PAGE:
If you teach adolescents or adults, you have likely engaged in teacher student conferences particularly if you teach writing. Require students to prepare for conferences with you to make them successful. Here are some ideas for having productive teacher student conferences.

Tell students ahead of time what you will expect of them at conference. Give them questions to answer before the conference. Explain in class when conferences will be held, how to sign up, what to do to prepare for them, how to reschedule if necessary and remind them that conferences are required.

Let the student take the lead at the conference. The student should leave the conference feeling that her ideas were heard. If you do most of the talking, you won't hear her ideas.

Related Articles

Use the time at the conference to understand what points the student is trying to make in her assignment. Unclear writing does not mean bad ideas. Students often need help conveying their ideas clearly.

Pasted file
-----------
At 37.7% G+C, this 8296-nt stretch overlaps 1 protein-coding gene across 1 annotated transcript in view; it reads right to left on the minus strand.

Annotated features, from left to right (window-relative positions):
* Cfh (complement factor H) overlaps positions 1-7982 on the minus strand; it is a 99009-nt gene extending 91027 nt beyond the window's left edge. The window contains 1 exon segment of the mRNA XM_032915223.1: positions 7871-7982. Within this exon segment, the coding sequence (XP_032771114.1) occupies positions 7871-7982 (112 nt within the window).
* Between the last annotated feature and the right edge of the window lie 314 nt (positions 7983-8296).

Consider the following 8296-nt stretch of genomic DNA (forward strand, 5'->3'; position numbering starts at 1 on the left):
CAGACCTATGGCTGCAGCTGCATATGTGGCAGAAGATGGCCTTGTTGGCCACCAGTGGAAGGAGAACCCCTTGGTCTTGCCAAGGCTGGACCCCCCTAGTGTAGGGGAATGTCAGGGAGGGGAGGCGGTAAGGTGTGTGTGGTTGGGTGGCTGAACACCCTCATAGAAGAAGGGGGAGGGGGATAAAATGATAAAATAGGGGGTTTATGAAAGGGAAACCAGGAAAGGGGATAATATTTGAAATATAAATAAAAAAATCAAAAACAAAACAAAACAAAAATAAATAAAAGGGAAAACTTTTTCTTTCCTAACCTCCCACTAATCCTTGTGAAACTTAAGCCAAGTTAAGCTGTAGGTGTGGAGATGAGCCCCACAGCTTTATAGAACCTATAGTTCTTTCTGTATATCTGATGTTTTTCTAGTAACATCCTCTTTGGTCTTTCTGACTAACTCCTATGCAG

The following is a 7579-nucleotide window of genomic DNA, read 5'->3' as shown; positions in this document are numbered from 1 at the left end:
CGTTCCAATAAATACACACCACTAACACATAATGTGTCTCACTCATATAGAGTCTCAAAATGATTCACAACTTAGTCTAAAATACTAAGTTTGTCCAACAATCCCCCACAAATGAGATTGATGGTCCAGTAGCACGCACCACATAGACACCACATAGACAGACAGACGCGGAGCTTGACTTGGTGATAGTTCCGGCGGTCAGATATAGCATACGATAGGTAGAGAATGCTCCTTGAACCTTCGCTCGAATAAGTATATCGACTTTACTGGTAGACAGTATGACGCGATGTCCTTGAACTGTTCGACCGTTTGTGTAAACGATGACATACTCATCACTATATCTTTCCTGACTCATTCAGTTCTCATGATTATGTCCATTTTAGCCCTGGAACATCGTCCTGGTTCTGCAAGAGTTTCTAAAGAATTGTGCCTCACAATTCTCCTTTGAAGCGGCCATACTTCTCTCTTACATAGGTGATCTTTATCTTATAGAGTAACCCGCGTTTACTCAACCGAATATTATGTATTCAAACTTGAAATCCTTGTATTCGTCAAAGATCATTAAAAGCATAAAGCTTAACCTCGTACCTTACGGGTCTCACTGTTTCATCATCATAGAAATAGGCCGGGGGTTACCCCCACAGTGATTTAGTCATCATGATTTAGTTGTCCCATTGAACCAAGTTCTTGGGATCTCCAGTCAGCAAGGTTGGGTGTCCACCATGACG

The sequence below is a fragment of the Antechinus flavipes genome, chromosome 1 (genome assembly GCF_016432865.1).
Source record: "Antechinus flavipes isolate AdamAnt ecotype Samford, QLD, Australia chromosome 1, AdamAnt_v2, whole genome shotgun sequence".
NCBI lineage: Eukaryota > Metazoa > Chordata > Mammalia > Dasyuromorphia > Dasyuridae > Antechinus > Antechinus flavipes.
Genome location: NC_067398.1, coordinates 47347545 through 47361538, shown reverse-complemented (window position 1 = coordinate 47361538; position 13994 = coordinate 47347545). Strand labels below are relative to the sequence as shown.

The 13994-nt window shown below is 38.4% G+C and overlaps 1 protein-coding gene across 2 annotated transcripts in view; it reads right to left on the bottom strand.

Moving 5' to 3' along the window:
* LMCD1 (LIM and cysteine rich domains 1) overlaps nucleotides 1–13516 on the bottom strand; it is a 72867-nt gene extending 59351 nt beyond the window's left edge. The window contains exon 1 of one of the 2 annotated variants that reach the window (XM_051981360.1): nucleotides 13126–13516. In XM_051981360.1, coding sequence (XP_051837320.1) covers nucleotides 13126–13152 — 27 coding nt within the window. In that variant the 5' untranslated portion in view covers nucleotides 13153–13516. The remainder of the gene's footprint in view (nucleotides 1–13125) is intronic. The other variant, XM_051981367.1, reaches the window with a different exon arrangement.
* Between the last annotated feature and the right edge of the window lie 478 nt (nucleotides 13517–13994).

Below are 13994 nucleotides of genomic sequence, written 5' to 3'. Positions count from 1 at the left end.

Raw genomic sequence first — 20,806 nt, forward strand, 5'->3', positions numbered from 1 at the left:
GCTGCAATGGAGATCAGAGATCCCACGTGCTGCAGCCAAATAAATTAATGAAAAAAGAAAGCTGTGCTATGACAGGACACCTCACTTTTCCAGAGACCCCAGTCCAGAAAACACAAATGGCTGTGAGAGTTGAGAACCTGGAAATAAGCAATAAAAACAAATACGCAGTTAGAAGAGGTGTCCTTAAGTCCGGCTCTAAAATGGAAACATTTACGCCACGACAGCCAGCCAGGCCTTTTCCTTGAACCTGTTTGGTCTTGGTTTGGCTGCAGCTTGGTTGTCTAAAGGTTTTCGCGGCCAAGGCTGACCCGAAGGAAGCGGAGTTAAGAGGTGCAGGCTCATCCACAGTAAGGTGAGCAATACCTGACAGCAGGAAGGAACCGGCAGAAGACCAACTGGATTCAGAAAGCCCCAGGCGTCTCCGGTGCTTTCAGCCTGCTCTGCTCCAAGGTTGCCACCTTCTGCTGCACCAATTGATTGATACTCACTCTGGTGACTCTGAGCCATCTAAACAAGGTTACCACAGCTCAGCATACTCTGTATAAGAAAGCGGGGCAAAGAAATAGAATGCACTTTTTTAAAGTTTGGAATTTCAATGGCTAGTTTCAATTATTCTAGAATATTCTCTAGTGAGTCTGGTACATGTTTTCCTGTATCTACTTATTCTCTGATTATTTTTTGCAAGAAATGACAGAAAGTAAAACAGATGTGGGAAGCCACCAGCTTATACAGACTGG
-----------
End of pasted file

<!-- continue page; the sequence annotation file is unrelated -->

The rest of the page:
Keep in mind, however, the main two or three points you want the student to leave the conference with and be sure to convey those during the conference.

Individualize the conference. Although much of what you say to each student will be similar, keep the focus appropriate for where the student is with the assignment.

Be realistic in how much you can cover during the conference. Keep in mind your time constraints during a conference.

Plan ahead to make the most of your conference time with students. If you do, your students and you will get more out of them.

Tips

  • If the conference involves a writing assignment, you might ask students to review your feedback ahead of time. Ask them to identify which parts of the writing assignment need the most improvement and which are the strongest. Tell them to bring questions they have to conference.
  • For example, if a student's overall organization of a writing assignment is poor, helping the student improve the organization should be the focus of the conference rather than grammar and sentence structure.

About the Author

This article was written by a professional writer, copy edited and fact checked through a multi-point auditing system, in efforts to ensure our readers only receive the best information. To submit your questions or ideas, or to simply learn more, see our about us page: link below.